Let us first consider the case when $G$ is a non-abelian group.
Then there exist elements $g, h\in G$ such that $gh\neq hg$.

Consider the map $\phi: G \to G$ defined by sending $x\in G$ to $gxg^{-1}$.
Then it is straightforward to check that $\phi$ is a group homomorphism and its inverse is given by the conjugation by $g^{-1}$.
Hence $\phi$ is an automorphism.

If $\phi=1$, then we have $h=\phi(h)=ghg^{-1}$, and this implies that $gh=hg$.
This contradicts our choice of $g$ and $h$.
Hence $\phi$ is a non-trivial automorphism of $G$.

Case When $G$ is an Abelian Group

Next consider the case when $G$ is a finite abelian group of order greater than $2$.
Since $G$ is an abelian group the map $\psi:G\to G$ given by $x \mapsto x^{-1}$ is an isomorphism, hence an automorphism.

If $\psi$ is a trivial automorphism, then we have $x=\psi(x)=x^{-1}$.
Thus, $x^2=e$, where $e$ is the identity element of $G$.

Sub-Case When $G$ has an Element of Order $\geq 3$.

Therefore, if $G$ has at least one element of order greater than $2$, then $\psi$ is a non-trivial automorphism.

Sub-Case When Elements of $G$ has order $\leq 2$.

It remains to consider the case when $G$ is a finite abelian group such that $x^2=e$ for all elements $x\in G$.
In this case, the group $G$ is isomorphic to
\[\Zmod{2}\times \Zmod{2}\times \cdots \Zmod{2}=(\Zmod{2})^n.\]
Since $|G| > 2$, we have $n>1$.

Then the map $(\Zmod{2})^n\to (\Zmod{2})^n$ defined by exchanging the first two entries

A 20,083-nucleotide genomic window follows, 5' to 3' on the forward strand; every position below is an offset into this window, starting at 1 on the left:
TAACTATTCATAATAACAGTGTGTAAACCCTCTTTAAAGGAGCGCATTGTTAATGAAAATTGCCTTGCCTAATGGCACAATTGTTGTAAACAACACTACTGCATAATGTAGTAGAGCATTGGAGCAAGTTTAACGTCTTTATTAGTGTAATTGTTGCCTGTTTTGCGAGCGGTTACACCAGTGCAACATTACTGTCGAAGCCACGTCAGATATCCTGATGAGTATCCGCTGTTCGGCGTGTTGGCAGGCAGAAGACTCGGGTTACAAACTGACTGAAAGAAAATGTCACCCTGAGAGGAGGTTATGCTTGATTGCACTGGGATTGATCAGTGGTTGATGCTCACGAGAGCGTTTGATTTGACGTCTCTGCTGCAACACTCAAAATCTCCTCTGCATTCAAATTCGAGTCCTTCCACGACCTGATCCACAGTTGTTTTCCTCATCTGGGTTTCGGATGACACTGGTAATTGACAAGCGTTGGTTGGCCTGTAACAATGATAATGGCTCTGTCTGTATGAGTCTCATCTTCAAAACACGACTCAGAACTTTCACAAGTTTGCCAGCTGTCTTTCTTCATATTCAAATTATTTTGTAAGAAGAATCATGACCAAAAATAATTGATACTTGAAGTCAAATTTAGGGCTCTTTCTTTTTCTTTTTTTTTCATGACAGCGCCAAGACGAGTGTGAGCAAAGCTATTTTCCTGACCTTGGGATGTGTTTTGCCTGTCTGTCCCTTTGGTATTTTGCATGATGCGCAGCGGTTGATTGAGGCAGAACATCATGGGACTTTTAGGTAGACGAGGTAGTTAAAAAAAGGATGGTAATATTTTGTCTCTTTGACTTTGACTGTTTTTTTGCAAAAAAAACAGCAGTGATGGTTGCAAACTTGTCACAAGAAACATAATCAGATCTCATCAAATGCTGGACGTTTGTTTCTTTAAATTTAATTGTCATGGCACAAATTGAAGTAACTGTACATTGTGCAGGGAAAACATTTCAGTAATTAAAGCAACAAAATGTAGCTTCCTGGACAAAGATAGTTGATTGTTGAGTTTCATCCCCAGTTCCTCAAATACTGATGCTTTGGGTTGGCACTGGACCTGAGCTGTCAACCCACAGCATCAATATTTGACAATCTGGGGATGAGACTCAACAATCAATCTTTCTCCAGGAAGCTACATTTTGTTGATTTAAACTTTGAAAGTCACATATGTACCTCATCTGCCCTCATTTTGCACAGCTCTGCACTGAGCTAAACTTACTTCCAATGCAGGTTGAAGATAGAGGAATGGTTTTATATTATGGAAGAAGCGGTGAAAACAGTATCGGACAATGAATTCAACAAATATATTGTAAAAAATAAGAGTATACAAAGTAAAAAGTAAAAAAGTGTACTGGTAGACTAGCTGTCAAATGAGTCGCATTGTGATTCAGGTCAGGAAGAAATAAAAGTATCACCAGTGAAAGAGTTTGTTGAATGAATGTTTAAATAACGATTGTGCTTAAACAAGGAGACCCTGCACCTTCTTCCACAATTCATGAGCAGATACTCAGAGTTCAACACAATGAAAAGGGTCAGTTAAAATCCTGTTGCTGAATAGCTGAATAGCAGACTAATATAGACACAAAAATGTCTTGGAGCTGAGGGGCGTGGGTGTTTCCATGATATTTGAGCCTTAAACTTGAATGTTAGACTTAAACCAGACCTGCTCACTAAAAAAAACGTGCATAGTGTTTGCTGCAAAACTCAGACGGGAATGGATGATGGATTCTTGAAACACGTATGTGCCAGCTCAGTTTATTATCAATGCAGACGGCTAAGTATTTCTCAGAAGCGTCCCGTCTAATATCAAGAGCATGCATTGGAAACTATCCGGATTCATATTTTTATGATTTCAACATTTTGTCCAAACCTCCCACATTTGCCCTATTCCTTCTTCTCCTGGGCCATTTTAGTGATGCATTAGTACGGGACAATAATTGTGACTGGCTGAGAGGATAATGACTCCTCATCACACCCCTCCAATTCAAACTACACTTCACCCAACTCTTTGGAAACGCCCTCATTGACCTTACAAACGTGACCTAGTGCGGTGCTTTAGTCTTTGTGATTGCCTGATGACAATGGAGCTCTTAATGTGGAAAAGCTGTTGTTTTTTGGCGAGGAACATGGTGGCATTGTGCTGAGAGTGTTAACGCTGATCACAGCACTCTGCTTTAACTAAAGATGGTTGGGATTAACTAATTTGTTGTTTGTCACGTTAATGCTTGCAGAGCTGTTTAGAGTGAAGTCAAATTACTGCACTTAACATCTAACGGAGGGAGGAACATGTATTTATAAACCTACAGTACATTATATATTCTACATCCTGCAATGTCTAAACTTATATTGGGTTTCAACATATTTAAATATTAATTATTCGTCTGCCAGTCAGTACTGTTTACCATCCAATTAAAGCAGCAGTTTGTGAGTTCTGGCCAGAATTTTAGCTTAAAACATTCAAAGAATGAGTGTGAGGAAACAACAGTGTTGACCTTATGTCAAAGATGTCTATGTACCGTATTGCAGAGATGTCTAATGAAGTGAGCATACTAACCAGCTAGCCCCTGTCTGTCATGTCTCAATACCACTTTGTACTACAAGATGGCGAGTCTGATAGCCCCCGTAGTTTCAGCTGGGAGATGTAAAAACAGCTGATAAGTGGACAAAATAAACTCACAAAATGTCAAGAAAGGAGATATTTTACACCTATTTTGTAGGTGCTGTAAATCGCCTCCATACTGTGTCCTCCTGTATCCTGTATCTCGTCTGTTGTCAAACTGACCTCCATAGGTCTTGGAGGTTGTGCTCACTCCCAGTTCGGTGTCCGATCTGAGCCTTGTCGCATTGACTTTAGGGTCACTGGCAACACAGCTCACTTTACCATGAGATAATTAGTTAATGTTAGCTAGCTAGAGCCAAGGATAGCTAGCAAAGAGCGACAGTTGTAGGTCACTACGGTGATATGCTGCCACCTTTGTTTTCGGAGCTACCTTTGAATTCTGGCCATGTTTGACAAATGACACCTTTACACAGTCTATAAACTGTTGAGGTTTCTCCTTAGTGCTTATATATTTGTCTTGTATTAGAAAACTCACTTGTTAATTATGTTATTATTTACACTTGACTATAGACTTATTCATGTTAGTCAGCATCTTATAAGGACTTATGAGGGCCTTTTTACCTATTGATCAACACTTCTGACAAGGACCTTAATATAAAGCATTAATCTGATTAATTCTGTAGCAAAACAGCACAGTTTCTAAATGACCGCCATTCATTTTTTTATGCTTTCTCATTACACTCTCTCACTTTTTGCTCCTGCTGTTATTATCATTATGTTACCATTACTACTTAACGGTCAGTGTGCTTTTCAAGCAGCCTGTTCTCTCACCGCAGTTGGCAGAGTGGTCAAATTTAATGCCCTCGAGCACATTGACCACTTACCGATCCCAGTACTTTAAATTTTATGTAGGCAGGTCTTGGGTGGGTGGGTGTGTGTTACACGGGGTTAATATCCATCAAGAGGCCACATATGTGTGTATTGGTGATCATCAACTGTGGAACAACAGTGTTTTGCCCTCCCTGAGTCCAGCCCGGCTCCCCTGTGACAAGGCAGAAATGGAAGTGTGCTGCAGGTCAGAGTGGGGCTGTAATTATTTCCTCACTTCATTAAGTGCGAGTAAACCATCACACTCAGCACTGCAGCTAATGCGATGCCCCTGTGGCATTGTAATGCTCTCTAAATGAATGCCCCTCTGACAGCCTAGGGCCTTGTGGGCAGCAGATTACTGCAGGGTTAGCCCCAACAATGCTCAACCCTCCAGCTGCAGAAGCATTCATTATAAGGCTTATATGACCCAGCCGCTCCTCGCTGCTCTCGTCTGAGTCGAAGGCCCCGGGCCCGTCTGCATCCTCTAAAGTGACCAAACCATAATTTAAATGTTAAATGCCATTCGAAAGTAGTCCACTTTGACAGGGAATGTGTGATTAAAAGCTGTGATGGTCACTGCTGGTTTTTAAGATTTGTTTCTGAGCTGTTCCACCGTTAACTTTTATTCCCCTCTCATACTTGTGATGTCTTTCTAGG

\[(x_1, x_2, x_3, \dots, x_n) \mapsto (x_2, x_1, x_3, \dots, x_n)\]
is an example of nontrivial automorphism of $G$.

Therefore, in any case, the group $G$ has a nontrivial automorphism.

A Subgroup of Index a Prime $p$ of a Group of Order $p^n$ is Normal
Let $G$ be a finite group of order $p^n$, where $p$ is a prime number and $n$ is a positive integer.
Suppose that $H$ is a subgroup of $G$ with index $[G:P]=p$.
Then prove that $H$ is a normal subgroup of $G$.
(Michigan State University, Abstract Algebra Qualifying […]

Isomorphism Criterion of Semidirect Product of Groups
Let $A$, $B$ be groups. Let $\phi:B \to \Aut(A)$ be a group homomorphism.
The semidirect product $A \rtimes_{\phi} B$ with respect to $\phi$ is a group whose underlying set is $A \times B$ with group operation
\[(a_1, b_1)\cdot (a_2, b_2)=(a_1\phi(b_1)(a_2), b_1b_2),\]
where $a_i […]

If Squares of Elements in a Group Lie in a Subgroup, then It is a Normal Subgroup
Let $H$ be a subgroup of a group $G$.
Suppose that for each element $x\in G$, we have $x^2\in H$.
Then prove that $H$ is a normal subgroup of $G$.
(Purdue University, Abstract Algebra Qualifying Exam)
Proof.
To show that $H$ is a normal subgroup of […]

Abelian Normal subgroup, Quotient Group, and Automorphism Group
Let $G$ be a finite group and let $N$ be a normal abelian subgroup of $G$.
Let $\Aut(N)$ be the group of automorphisms of $G$.
Suppose that the orders of groups $G/N$ and $\Aut(N)$ are relatively prime.
Then prove that $N$ is contained in the center of […]

Non-Abelian Group of Order $pq$ and its Sylow Subgroups
Let $G$ be a non-abelian group of order $pq$, where $p, q$ are prime numbers satisfying $q \equiv 1 \pmod p$.
Prove that a $q$-Sylow subgroup of $G$ is normal and the number of $p$-Sylow subgroups are $q$.
Hint.
Use Sylow's theorem. To review Sylow's theorem, check […]

The Order of $ab$ and $ba$ in a Group are the Same
Let $G$ be a finite group. Let $a, b$ be elements of $G$.
Prove that the order of $ab$ is equal to the order of $ba$.
(Of course do not assume that $G$ is an abelian group.)
Proof.
Let $n$ and $m$ be the order of $ab$ and $ba$, respectively. That is,
\[(ab)^n=e, […]

Order of Product of Two Elements in a Group
Let $G$ be a group. Let $a$ and $b$ be elements of $G$.
If the order of $a, b$ are $m, n$ respectively, then is it true that the order of the product $ab$ divides $mn$? If so give a proof. If not, give a counterexample.
Proof.
We claim that it is not true. As a […]